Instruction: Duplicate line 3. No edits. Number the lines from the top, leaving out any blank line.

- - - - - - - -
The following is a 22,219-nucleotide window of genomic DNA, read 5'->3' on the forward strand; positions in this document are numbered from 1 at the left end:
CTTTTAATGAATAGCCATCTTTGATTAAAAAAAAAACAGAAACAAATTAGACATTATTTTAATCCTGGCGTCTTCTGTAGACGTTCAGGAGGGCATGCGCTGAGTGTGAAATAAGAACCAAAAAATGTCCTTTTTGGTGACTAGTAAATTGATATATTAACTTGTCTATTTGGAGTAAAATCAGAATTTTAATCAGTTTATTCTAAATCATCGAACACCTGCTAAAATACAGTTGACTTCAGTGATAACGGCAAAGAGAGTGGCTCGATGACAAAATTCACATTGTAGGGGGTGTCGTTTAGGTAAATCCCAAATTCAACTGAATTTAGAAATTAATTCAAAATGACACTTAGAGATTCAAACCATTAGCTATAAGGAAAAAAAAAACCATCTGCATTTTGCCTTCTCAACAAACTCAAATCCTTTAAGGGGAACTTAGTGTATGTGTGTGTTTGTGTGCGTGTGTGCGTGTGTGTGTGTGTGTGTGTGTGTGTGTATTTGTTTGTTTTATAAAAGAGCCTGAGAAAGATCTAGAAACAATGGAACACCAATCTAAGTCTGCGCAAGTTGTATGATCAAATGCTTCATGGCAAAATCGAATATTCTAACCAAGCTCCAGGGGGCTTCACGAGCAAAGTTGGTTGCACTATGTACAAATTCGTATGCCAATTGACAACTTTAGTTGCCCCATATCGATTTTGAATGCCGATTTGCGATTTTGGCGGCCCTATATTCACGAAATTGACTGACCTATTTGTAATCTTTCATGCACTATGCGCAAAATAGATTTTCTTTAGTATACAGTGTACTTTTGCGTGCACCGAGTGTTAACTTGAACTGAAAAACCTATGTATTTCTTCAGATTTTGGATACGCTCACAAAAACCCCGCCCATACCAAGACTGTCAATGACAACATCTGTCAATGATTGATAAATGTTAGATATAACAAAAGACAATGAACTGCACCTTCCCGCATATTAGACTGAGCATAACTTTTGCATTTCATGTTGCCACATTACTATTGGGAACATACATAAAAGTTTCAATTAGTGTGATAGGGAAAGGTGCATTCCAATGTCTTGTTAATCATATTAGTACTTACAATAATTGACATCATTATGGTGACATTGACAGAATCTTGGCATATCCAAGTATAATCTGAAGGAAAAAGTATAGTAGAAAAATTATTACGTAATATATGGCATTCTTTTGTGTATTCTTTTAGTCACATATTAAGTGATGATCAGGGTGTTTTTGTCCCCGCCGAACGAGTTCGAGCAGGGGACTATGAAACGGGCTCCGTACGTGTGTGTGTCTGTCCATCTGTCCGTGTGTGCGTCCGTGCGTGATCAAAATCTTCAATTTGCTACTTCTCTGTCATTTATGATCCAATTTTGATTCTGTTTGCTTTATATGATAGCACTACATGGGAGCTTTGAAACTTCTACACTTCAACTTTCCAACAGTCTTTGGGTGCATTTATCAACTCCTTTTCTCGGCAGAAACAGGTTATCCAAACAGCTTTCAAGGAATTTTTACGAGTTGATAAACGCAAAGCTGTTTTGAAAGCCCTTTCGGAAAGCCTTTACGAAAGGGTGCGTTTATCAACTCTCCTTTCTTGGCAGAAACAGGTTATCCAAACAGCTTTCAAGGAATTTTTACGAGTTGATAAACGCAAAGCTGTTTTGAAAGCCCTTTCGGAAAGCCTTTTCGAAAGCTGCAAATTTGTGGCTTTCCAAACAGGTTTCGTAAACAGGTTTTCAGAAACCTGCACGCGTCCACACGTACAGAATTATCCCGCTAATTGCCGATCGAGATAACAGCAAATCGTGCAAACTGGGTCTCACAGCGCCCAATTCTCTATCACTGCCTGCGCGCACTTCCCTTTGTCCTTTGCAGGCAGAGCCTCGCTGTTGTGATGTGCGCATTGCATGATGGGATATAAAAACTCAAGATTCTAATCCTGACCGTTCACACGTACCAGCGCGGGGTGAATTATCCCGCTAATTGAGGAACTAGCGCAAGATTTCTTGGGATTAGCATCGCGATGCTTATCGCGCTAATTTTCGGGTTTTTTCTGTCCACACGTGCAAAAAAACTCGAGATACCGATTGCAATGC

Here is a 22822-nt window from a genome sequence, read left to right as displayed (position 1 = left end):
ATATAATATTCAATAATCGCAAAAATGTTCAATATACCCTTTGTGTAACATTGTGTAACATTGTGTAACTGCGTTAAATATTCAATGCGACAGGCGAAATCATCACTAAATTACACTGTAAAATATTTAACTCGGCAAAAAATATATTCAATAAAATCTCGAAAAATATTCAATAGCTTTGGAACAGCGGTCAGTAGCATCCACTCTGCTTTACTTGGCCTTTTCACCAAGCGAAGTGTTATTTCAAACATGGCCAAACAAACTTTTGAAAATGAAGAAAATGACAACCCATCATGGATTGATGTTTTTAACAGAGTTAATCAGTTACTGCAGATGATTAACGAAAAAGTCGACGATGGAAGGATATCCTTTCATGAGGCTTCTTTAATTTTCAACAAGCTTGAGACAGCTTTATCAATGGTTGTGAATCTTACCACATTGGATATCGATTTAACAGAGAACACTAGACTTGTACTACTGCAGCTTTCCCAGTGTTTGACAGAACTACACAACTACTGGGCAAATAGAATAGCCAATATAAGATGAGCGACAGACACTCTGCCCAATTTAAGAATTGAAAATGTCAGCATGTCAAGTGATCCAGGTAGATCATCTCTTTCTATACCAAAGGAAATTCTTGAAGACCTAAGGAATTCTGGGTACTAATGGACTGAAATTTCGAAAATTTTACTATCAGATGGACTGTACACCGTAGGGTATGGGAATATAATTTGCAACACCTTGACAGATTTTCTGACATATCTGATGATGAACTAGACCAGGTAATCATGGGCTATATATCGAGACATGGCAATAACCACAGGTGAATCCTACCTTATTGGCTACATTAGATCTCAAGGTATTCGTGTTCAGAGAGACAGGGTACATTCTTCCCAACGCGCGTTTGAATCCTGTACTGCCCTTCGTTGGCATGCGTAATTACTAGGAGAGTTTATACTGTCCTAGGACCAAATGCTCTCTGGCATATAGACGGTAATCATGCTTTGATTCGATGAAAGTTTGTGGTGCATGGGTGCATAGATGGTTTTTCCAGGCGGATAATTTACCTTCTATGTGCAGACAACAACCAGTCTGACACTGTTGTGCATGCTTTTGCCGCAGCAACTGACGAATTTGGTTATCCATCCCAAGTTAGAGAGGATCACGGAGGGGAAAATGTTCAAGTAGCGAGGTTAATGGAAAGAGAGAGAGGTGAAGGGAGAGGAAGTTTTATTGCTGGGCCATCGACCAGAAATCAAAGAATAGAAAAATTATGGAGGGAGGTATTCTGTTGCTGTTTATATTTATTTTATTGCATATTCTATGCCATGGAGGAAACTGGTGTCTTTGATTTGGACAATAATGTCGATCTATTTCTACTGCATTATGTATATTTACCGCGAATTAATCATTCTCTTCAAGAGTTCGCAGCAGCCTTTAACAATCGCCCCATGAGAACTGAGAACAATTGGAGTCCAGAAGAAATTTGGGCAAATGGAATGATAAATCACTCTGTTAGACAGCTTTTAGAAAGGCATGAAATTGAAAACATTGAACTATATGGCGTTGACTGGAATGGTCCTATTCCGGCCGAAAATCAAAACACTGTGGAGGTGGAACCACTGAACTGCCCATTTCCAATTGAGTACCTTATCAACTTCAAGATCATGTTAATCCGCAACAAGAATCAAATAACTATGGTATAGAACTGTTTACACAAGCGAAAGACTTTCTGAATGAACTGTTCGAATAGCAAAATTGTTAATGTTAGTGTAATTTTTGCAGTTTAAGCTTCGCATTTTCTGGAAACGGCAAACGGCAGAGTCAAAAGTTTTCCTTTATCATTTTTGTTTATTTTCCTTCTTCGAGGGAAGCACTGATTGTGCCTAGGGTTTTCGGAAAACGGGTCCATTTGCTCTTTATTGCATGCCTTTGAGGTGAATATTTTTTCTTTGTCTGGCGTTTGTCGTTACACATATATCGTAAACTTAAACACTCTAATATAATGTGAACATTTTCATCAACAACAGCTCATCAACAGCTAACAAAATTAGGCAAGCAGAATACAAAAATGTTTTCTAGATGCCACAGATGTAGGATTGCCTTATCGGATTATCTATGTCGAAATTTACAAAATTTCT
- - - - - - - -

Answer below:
Here is a 22822-nt window from a genome sequence, read left to right as displayed (position 1 = left end):